August is nearly here – the time when the contemporary art world in London begins its annual snooze, to wake up, hopefully refreshed, some time in mid-September. It’s the moment to draw breath, sit down and take stock.
It’s hard to think of any comparable six months when events have been more tumultuous.
In the art world itself, there was the triumphant opening of the new wing of Tate Modern, which has already attracted more than a million visitors.
In the political world there was the vote for Brexit, which brought us a whole new government team: a formidable lady who voted Remain, at the head of a team of ministers populated with enthusiastic Brexiteers.
The two events seem inherently contradictory. Tate Modern now clearly sees itself as the epicentre of the booming global contemporary art world, which is very dependent on free trade and the free movement of goods. Little Britain attitudes are the last thing it wants to embrace, or can afford to embrace.
In fact a major difficulty for Tate, in its new guise, is going to be that of finding a convincing role for its elder, but now smaller, sister Tate Britain. Penelope Curtis, director for the past five years, and now departed to the Gulbenkian Museum in Lisbon, wasn’t particularly successful in doing this. It remains to be seen if her successor can do any better. One of his problems is going to be that big name British artists, alive and working today, will, given the choice, fairly obviously prefer to be shown at Tate Modern, with its huge audience and in the context provided by their international peers. The art-of-right-now is increasingly the name of the game, and Tate Modern is guaranteed to give it to you.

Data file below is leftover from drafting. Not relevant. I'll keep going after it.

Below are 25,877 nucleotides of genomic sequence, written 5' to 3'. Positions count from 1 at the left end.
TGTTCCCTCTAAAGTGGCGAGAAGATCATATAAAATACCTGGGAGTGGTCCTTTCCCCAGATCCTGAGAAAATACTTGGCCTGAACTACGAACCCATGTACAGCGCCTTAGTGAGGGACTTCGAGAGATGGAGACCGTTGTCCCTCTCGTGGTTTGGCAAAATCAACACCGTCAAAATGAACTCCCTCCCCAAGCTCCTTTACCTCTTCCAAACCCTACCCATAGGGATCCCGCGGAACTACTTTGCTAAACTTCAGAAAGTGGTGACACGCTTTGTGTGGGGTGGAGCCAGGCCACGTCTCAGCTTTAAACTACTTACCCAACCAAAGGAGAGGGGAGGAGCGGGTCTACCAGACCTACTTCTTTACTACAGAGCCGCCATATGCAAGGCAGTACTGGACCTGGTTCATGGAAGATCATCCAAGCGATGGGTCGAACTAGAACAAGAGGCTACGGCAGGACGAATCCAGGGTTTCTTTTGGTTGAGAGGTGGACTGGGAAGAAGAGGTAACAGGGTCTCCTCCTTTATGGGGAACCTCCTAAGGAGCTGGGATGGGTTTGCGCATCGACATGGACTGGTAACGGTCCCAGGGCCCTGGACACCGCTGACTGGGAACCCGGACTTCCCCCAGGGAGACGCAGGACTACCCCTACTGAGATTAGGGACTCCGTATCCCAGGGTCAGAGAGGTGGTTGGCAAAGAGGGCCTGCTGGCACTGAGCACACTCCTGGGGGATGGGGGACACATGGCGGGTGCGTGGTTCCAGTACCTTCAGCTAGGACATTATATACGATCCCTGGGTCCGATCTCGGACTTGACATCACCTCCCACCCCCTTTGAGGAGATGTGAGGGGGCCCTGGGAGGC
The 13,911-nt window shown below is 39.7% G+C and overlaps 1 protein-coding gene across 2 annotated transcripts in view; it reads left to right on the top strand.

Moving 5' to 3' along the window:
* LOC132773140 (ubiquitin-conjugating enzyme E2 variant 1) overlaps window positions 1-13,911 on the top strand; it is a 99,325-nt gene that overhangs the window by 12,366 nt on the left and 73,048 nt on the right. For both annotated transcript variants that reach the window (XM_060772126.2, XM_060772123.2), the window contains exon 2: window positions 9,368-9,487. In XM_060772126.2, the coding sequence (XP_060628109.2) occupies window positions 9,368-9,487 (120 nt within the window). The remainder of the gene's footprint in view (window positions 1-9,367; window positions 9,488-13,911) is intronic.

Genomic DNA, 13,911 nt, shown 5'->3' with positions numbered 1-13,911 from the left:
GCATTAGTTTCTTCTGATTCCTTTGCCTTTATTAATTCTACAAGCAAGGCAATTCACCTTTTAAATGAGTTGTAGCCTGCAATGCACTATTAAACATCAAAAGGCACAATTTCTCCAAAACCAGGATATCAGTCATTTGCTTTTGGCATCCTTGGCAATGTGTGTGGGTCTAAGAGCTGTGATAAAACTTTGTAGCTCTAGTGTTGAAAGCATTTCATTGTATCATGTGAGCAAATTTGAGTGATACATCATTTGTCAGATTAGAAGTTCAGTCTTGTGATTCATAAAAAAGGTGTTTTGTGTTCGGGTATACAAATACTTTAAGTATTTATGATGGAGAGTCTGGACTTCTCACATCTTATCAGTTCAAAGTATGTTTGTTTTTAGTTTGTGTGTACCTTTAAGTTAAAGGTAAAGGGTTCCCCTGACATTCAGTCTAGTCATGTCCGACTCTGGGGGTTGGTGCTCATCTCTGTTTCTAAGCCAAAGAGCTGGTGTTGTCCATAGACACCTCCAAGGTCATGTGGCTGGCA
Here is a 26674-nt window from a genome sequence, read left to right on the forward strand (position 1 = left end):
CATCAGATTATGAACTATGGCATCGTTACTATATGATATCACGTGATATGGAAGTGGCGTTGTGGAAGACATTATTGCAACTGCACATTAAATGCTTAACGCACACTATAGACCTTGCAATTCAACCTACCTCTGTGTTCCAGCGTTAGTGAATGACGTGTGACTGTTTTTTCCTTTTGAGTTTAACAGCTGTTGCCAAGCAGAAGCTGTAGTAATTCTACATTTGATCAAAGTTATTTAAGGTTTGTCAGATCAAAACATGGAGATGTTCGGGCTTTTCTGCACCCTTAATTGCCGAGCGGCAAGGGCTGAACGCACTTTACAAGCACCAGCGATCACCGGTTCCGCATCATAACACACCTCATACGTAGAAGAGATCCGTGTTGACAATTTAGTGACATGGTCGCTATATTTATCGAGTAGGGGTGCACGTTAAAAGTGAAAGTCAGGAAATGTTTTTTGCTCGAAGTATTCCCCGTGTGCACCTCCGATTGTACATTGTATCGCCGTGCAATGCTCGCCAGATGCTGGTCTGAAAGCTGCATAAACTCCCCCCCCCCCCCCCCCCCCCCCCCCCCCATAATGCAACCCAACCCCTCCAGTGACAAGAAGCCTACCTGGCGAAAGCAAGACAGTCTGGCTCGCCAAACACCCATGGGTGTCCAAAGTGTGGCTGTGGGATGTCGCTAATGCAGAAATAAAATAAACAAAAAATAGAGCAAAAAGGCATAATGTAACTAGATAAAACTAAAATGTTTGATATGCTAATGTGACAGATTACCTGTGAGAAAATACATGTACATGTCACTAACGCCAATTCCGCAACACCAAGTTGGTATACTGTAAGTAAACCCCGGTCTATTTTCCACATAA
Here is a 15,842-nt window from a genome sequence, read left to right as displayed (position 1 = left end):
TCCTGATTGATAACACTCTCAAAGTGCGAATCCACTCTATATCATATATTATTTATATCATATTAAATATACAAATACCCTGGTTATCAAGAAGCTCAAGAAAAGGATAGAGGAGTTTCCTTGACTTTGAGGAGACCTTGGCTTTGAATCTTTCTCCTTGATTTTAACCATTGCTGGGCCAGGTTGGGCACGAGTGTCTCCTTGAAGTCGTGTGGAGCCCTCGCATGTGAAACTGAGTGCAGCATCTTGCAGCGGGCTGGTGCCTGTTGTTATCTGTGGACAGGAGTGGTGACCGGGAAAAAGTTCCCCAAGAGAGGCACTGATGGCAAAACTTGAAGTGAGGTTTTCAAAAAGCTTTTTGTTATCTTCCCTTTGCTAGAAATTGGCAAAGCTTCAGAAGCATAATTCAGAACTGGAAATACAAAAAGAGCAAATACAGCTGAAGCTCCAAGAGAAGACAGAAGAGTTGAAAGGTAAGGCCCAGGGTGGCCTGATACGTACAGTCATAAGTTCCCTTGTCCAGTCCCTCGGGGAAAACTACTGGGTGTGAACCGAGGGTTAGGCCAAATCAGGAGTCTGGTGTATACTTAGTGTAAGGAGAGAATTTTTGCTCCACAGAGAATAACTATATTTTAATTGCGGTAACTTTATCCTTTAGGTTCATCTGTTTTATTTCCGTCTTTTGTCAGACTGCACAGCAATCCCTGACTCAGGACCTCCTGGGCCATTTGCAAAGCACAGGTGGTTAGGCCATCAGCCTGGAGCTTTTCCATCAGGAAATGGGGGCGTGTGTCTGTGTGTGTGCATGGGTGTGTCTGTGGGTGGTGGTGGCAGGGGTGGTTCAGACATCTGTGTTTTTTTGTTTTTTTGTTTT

If Tate Britain is associated chiefly with the past, it will inevitably always be struggling. In fact it may even become emblematic of all the retrograde impulses associated with Brexit. It’s already noticeable, for example, that the ten most expensive American artists, as listed on the web, are all of them more or less contemporary. This is not true of the ten most expensive British artists. A slightly out-of-date list offers just Lucian Freud (born in Berlin), Henry Moore, Peter Doig (born in Scotland, raised in Canada, now resident in Trinidad), and Damien Hirst. Francis Bacon is mysteriously omitted, perhaps on the grounds that he was in fact Irish. The remaining six are Turner, Constable, Stubbs, Burne-Jones, Joshua Reynolds and Alma-Tadema (born in Dronrijp, the Netherlands, and trained at the Royal Academy of Antwerp).